Your Hidden Censor: What Your Mind Will Not Let You See|Scientific American


It was a summer evening when Tony Cornell tried to make the residents of Cambridge, England see a ghost. He got dressed up in a sheet and walked through a public park waving his arms about. Meanwhile his assistants observed the bystanders for any hint that they noticed something strange. No, this wasn’t Candid Camera. Cornell was a researcher interested in the paranormal. The idea was first to get people to notice the spectacle, and then see how they understood what their eyes were telling them. Would they see the apparition as a genuine ghost or as something more mundane, like a bloke in a bed sheet?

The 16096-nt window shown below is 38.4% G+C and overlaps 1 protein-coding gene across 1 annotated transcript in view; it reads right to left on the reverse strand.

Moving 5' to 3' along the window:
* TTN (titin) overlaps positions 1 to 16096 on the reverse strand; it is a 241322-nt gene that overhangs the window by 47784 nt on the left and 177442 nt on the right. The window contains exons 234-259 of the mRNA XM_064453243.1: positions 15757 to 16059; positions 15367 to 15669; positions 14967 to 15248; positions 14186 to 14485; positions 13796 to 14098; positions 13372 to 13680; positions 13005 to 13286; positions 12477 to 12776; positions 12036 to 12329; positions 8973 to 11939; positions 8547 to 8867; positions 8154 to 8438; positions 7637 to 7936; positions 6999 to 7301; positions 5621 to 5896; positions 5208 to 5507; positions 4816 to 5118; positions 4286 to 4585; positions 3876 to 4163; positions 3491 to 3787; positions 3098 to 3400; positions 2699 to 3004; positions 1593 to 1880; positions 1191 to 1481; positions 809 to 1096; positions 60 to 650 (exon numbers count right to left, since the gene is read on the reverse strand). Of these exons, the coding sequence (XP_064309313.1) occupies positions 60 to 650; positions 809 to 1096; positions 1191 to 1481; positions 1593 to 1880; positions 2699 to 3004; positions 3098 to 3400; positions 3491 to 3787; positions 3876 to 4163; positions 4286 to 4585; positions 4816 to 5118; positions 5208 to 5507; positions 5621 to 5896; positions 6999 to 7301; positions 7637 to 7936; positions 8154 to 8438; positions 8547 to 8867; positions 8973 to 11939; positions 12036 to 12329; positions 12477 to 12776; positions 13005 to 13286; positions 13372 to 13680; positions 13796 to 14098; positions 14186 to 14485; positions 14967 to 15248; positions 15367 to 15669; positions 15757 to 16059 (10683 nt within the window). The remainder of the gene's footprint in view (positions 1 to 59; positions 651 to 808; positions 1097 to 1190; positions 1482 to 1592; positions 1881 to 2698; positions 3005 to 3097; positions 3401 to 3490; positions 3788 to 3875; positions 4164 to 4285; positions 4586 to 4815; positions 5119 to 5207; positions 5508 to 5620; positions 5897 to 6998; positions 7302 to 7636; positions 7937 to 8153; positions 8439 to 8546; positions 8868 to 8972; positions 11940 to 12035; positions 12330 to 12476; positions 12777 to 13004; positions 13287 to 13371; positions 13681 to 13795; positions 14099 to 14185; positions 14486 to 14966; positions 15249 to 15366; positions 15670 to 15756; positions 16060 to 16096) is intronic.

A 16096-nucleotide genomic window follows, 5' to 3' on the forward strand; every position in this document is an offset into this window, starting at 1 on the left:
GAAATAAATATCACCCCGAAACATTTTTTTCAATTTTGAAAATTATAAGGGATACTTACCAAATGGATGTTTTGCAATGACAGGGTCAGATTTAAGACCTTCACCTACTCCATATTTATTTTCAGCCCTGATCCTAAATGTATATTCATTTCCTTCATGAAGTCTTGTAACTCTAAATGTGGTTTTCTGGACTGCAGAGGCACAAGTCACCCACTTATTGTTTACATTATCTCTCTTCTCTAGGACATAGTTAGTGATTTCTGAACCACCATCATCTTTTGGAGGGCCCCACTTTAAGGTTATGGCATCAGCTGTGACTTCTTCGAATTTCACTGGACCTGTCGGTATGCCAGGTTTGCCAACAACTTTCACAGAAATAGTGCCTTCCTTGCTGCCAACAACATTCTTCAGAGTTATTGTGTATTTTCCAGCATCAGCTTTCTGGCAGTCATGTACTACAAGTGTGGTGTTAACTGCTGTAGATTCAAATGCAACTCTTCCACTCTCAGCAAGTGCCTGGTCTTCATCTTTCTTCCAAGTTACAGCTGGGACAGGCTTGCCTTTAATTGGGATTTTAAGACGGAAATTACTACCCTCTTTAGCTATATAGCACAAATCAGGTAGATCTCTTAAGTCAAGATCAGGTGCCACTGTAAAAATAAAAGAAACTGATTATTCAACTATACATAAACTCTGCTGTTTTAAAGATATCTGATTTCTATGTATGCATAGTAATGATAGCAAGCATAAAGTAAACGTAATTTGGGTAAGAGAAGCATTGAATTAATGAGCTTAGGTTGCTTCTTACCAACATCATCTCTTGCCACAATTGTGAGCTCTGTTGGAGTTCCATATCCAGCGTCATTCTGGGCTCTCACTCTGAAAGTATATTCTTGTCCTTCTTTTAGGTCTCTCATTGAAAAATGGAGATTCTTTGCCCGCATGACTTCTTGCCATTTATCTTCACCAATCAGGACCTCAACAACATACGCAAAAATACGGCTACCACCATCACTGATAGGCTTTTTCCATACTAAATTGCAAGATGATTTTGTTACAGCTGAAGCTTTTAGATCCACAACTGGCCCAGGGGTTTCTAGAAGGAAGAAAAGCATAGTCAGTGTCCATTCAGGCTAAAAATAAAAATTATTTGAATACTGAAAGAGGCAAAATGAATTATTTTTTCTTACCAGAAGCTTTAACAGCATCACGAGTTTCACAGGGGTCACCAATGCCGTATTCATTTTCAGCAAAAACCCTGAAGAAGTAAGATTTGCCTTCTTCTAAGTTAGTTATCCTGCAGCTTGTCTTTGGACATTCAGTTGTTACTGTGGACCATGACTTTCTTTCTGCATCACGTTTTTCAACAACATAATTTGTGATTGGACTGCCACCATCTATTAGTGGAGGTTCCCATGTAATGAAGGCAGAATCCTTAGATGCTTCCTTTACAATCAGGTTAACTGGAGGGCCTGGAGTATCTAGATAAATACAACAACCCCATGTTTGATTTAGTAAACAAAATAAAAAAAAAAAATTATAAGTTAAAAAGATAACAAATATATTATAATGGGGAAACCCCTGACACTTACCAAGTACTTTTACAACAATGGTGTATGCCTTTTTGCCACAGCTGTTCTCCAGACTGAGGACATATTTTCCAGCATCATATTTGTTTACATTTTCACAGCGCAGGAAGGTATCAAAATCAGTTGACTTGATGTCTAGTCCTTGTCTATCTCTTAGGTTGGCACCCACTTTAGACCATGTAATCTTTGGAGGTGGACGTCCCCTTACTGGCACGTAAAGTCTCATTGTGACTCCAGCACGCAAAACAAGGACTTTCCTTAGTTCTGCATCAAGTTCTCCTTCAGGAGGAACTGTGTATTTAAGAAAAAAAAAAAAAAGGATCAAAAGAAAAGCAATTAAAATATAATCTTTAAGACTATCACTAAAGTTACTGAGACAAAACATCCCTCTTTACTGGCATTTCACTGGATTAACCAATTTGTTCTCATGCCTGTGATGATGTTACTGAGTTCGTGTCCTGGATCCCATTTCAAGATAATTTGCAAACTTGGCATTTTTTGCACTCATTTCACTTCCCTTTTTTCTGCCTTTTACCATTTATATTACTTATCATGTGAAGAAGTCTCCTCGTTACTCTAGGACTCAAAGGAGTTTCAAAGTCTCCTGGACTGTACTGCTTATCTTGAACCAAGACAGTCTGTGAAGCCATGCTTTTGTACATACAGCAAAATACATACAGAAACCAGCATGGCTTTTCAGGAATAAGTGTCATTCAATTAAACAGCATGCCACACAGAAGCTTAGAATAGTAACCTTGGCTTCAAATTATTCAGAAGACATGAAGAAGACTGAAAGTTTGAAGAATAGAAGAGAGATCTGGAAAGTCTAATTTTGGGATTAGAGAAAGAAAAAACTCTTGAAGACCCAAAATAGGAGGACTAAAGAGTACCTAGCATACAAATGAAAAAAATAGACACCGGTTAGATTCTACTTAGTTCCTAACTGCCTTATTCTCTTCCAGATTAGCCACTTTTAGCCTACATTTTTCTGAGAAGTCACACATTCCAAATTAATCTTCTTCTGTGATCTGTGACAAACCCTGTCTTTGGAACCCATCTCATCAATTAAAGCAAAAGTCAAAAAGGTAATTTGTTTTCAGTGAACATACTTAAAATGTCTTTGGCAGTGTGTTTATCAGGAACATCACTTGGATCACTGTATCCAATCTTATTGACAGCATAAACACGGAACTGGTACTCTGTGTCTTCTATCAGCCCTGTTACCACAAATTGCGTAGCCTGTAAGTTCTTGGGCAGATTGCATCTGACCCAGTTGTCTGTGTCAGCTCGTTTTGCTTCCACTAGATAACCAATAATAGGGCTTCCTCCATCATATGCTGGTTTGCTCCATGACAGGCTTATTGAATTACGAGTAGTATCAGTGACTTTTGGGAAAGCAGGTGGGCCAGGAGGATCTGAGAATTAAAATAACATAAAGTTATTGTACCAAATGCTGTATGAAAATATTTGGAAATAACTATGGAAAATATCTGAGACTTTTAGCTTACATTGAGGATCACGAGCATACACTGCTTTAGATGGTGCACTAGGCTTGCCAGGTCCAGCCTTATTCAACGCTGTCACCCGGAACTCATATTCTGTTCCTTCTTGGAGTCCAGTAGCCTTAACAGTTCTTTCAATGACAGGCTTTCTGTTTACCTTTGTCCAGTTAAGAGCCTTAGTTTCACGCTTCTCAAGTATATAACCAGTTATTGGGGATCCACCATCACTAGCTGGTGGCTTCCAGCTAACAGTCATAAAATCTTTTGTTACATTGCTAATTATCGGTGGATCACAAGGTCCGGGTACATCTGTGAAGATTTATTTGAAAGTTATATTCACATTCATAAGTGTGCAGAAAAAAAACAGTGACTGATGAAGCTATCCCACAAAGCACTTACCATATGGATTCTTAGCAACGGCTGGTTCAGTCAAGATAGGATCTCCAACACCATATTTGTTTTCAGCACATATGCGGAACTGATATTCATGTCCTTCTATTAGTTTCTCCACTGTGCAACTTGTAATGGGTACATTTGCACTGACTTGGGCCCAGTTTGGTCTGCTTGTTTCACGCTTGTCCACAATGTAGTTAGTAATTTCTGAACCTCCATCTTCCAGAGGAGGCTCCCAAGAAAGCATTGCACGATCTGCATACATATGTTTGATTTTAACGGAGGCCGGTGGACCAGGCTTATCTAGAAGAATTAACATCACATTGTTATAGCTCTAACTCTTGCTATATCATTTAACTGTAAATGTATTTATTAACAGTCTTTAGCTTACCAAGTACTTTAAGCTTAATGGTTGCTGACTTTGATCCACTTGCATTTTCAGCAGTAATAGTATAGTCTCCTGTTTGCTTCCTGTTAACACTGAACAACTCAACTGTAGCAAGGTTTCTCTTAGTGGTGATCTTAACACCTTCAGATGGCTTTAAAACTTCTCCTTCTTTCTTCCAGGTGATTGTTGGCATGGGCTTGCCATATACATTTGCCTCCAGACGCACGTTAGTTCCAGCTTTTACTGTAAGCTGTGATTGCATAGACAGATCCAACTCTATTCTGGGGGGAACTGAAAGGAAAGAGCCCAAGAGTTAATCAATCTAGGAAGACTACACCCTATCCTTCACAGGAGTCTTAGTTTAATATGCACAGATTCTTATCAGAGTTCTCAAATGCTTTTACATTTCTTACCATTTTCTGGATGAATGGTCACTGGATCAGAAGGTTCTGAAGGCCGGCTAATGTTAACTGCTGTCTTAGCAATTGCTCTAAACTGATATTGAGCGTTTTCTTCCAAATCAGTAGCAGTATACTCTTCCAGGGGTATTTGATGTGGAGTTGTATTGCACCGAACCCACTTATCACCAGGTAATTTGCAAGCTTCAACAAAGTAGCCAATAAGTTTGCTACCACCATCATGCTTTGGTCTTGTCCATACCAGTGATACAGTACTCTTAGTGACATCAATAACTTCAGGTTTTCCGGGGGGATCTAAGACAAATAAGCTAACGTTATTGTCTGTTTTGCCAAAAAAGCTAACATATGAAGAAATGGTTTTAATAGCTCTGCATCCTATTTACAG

The plan was foiled when not a single bystander so much as raised an eye brow. Several cows did notice, however, and they followed Cornell on his ghostly rambles. Was it just a fluke, or did people “not want to see” the besheeted man, as Cornell concluded in his 1959 report?

Okay, that stunt was not a very good experiment, but twenty years later the eminent psychologist Ulric Neisser did a better job. He filmed a video of two teams of students passing a basketball back and forth, and superimposed another video of a girl with an umbrella walking right through the center of the screen. When he asked subjects in his study to count the number of times the ball was passed, an astonishing 79 percent failed to notice the girl with the umbrella. In the years since, hundreds of studies have backed up the idea that when attention is occupied with one thing, people often fail to notice other things right before their eyes.

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